When presented with the easier quiz, participant scores reached an impressive average of 8.53, but they underestimated their performance and expected lower scores (average of 8.26) than was actually the case. Yet, they also thought they were smarter than average, predicting other participants’ scores (average of 8.05) to be lower than their own.
Making Sense of the Results
The experimental results on overconfidence are complex and may appear contradictory at first. It seems like people are both underconfident and overconfident at the same time—but which direction their predictions go depends on the difficulty of the task. How is this possible?
Firstly, it is important to recognise that overconfidence is a multi-faceted concept. Psychologists suggest that several different types of overconfidence exist. Two distinct types of overconfidence are overestimation, which refers to the belief that you are better than you actually are, and overplacement, which refers to the belief that you are better compared to other people. Since these two types are independent of each other, it is possible to be overconfident in one aspect and underconfident in another. (You can find more details on the different types of overconfidence in this related article.)
The puzzling influence of context is typically referred to as the “hard-easy effect.” Different theories have been proposed to explain the surprising differences in confidence for hard and easy tasks. One theory by Dan Moore and another psychologist, Paul Healy, is based on the assumption that people lack insight into their own performance, and are even worse at judging others’ performance. This is why feelings of confidence are not only affected by situational performance cues but also by prior experiences and expectations.
Here's an example of what this might mean in the context of our trivia quiz.
- Susan, an avid quizzer who never misses an episode of "Mastermind," is intrigued by the trivia quiz of this article. Before even looking at the questions, she expects to get a high score, because—well—she usually does! While going through the questions, however, she struggles to think of possible answers and takes longer than expected to finish. These negative performance cues are eventually integrated with Susan's initial, optimistic expectations. Despite her struggles during the quiz, she ends up overestimating her score.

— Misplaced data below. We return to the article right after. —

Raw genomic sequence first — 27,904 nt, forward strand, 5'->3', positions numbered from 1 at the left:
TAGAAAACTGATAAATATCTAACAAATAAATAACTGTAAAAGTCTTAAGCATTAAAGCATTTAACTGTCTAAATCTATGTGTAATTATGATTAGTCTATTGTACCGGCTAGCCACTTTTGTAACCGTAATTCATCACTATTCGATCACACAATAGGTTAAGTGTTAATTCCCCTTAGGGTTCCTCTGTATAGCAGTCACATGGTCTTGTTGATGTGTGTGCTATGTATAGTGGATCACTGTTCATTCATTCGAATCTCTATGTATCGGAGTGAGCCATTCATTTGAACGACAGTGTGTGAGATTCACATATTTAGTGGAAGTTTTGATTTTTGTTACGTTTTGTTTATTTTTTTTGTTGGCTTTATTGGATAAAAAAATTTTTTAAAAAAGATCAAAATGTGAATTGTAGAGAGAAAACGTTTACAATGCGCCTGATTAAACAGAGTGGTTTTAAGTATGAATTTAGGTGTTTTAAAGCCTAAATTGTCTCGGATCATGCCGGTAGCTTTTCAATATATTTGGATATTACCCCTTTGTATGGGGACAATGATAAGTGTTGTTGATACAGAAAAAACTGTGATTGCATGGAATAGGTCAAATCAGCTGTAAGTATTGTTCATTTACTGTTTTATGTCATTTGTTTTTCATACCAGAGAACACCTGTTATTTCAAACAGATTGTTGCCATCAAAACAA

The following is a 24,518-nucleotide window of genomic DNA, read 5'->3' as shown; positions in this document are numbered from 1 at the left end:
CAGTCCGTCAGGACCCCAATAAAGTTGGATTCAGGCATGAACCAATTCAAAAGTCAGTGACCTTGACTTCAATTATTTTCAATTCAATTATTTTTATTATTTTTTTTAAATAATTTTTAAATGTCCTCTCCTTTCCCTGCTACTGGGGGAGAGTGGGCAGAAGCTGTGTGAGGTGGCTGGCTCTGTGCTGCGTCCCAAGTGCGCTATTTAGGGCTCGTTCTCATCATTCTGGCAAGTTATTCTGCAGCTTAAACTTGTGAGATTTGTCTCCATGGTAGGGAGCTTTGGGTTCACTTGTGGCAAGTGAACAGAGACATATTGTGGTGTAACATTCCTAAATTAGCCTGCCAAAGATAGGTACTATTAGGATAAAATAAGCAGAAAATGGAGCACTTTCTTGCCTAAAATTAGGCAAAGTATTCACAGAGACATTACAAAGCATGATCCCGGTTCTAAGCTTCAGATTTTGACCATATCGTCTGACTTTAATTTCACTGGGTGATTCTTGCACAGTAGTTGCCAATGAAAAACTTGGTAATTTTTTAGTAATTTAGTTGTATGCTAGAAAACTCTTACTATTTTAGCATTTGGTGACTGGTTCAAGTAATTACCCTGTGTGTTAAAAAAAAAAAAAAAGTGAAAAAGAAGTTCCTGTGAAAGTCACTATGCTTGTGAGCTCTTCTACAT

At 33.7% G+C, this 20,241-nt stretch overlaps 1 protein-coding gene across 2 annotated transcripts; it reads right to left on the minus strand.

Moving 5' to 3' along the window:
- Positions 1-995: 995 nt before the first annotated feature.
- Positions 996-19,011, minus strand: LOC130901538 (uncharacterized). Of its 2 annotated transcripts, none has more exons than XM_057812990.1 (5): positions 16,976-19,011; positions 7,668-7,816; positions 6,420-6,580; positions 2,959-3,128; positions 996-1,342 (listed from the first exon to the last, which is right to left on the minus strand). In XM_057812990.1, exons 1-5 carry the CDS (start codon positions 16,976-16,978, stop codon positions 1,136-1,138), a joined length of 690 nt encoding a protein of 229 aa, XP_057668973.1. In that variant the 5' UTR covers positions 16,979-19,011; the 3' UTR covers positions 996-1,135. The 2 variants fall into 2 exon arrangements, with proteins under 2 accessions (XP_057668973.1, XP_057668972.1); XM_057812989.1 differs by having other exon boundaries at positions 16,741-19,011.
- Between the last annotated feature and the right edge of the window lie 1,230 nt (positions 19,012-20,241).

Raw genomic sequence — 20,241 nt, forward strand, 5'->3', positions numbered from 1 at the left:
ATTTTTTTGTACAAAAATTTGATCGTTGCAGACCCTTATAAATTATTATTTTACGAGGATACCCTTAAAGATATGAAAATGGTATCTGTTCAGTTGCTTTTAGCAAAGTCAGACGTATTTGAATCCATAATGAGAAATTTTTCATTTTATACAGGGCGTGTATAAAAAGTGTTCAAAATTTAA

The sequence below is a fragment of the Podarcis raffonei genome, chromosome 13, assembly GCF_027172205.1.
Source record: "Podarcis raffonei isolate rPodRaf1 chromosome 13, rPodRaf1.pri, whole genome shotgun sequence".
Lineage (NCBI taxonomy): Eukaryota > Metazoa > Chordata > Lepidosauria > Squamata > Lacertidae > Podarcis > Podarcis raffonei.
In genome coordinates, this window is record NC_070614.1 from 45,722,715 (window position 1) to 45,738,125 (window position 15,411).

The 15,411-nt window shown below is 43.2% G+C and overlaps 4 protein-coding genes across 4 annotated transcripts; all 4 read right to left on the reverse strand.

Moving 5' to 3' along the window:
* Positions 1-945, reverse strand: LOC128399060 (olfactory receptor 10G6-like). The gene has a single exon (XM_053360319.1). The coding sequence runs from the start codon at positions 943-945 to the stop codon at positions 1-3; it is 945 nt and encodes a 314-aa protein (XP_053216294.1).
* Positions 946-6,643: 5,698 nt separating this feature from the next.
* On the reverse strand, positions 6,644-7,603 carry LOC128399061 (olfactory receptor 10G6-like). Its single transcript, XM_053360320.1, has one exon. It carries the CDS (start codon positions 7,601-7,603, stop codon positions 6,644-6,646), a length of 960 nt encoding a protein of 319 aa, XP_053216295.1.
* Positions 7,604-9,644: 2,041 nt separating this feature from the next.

- Susan is likely to be even more optimistic when trying to predict other people's performances on the quiz. Individuals typically use their own performance estimates as a point of reference when gauging others. Hence, Susan's judgement is likely to be influenced by both her own expected score as well as her prior expectations of average quiz performance. This means that her predictions for other people's performance on the quiz will fall somewhere in between and will be higher than her own. A logical consequence is worse-than-average beliefs or underplacement.
The example of Susan showcases the importance of prior beliefs when calibrating feelings of confidence with actual performance. In unusually hard tasks, prior expectations about performance are typically higher than actual performance, thus resulting in overestimation and underplacement. By contrast, in unusually easy tasks, prior expectations about performance are typically lower than actual performance, thus resulting in underestimation and overplacement.
How do your own results fit in with this theory? Compare your actual quiz scores with your predictions for personal and average performance, using the data cited in this article. Were you overconfident and underconfident at the same time? And what does this mean for your judgements and choices in real life?
1. Questions adapted from:
Moore, D. A., & Small, D. A. (2007). Error and bias in comparative judgment: on being both better and worse than we think we are. Journal of personality and social psychology, 92(6), 972–989. https://doi.org/10.1037/0022-3518.104.22.1682
Answers: 1) Baku; 2) 1 billion; 3) the Northwest Territories; 4) 5,280; 5) Mohammed; 6) New York; 7) Cambridge, MA; 8) 15; 9) Ares; 10) Ahmad Hassan al-Bakr